Why America is still in the grip of torture

Jessica Chastain play's Zero Dark Thirty's obsessive CIA hero.

Jessica Chastain play’s Zero Dark Thirty’s obsessive CIA hero.

Last week the LA premier of Kathryn Bigelow’s film about the hunt for Osama Bin Laden was picketed by hood wearing activists protesting its depiction of torture. In Washington, outside the Whitehouse, Codepink, the feminist peace group, were protesting the announcement that John Brennan, a former CIA analyst said to have supported the Bush torture and rendition programs had been nominated to be the Director of Central Intelligence.

Four years after George Bush left the Whitehouse and just as President Obama is about to be inaugurated for his second term. The issue of torture is still a raw wound in the American psyche.

Bigelow’s film, Zero Dark Thirty, is an Oscars contender for best film but it has been causing controversy even before production began. It begins with graphic torture scenes and its critics say it leaves the impression that information extracted from prisoners under torture was critical in locating the al Qaida leader. Three US senators, Diane Feinstein chair of Senate Select Committee on Intelligence, Carl Lewin chair of the Armed Services committee and former Republican presidential candidate John McCain, found this implication so disturbing they have sent a letter of protest to Sony, the picture’s producers. Naomi Kline went so far as to call Bigelow a Leni Riefenstahl apologist for torture.

The Senators wrote that their staff had reviewed 6 million pages of intelligence material in the course of a recent review of the CIA’s detention and interrogation program and it “is factually inaccurate” for the film to “imply that the CIA’s coercive interrogation techniques were effective in eliciting important information related to a courier for Usama Bin Laden”.

The senators are fulsome in their condemnation of torture:

The use of torture in the fight against terrorism did severe damage to America’s values and standing that cannot be justified or expunged. It remains a stain on our national conscience. We cannot afford to go back to these dark times, and with the release of Zero Dark Thirty, the filmmakers and your production studio are perpetuating the myth that torture is effective.

The senator’s language about “going back to these dark times” seems to echo president Obama’s justification for not prosecuting Bush era crimes by stating that he believes the nation needs “to look forward as opposed to looking backwards”.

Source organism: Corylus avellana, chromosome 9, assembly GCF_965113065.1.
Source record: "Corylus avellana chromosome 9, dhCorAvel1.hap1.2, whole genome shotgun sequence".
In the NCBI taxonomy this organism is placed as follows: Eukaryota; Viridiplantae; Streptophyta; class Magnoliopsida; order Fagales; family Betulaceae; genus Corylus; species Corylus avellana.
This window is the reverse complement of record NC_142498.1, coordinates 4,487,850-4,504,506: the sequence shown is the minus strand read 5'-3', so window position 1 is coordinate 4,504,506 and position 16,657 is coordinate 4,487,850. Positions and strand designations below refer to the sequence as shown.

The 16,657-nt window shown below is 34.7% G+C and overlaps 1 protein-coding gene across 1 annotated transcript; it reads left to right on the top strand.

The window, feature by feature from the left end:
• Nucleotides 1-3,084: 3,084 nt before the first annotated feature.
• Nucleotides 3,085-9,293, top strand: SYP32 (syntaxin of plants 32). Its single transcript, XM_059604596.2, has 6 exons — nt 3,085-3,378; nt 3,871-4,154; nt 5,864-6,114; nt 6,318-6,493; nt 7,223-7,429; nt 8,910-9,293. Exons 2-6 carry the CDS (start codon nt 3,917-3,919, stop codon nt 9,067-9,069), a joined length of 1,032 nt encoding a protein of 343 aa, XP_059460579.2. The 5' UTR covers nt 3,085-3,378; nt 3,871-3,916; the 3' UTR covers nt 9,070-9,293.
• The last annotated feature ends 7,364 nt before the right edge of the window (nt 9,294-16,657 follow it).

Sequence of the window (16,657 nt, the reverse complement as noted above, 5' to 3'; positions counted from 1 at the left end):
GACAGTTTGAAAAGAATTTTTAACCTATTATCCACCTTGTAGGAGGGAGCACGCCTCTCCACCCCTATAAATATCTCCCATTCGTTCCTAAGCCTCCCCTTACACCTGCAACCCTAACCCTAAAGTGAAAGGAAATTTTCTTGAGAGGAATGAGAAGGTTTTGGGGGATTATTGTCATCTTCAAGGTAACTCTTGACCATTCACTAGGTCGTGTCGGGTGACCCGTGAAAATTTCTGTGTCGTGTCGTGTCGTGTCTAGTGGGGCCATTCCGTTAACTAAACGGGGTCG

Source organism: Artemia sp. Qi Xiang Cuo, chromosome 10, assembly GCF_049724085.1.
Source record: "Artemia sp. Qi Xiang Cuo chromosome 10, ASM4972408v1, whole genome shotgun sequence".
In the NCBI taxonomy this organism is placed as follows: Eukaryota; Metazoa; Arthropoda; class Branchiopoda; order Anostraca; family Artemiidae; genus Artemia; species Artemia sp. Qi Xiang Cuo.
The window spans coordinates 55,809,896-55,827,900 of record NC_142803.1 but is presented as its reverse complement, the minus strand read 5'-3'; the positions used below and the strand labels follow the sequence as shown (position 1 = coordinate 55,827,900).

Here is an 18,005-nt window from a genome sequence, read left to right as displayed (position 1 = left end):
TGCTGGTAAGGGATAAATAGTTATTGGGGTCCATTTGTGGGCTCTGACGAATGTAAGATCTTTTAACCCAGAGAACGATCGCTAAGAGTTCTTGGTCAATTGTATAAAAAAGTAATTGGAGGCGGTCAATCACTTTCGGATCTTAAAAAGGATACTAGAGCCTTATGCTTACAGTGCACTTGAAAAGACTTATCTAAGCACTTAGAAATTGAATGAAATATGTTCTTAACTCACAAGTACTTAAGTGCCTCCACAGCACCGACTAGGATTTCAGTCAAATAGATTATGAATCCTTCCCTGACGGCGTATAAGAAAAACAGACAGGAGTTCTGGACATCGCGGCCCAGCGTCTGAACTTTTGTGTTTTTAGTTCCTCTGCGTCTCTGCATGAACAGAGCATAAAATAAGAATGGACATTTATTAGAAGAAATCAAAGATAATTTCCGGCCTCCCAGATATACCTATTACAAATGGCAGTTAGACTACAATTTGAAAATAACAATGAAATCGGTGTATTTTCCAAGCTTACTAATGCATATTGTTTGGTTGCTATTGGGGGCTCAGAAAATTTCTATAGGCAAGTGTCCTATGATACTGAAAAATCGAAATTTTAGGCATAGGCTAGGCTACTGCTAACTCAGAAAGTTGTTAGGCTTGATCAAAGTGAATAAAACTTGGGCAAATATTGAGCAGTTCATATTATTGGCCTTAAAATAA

It is striking that in spite of her condemnation of torture Senator Feinstein took quite a different view of Brennan’s nomination, releasing a statement saying:

Clearly, Mr. Brennan has the qualifications and expertise to be the next CIA Director.  He has longstanding knowledge of the operations of this critical agency and also the strength to see that it follows the law.  I believe he will be a strong and positive director.

When it was rumored that Obama would nominate Brennan for the CIA job four years ago, at the start of his first term, Brennan was forced to withdraw from consideration because of his apparent support of Bush era torture policies. As a number of commentators have pointed out (here and here ) that four years on this does not seem to be an insurmountable hurdle. Polls suggest that more Americans now support torture as a valid policy in the fight against terrorism than they did four years ago.

It is tempting to argue that that is because the American public have become inoculated to the horrors of torture through its recurrent use in TV series like 24 or movies like Bigelow’s. That argument is an easy out. The more serious reason is that Obama has failed to hold anyone to account for the Bush torture and rendition policies. Even cases of brutal detainee deaths have been dismissed.  It is not just left wing activists who are calling these Bush era policies “war crimes.” In 2008 Major General Antonio Taguba who headed the inquiry into Abu Ghraib wrote:

“After years of disclosures by government investigations, media accounts and reports from human rights organizations, there is no longer any doubt as to whether the current administration has committed war crimes…The only question that remains to be answered is whether those who ordered the use of torture will be held to account.”

Both Bigelow’s film and Brennan’s nomination have become lightening rods for controversy and protest because as Senator Feinstein and her colleagues wrote in their letter of protest:

The use of torture in the fight against terrorism did severe damage to America’s values and standing that cannot be justified or expunged. It remains a stain on our national conscience.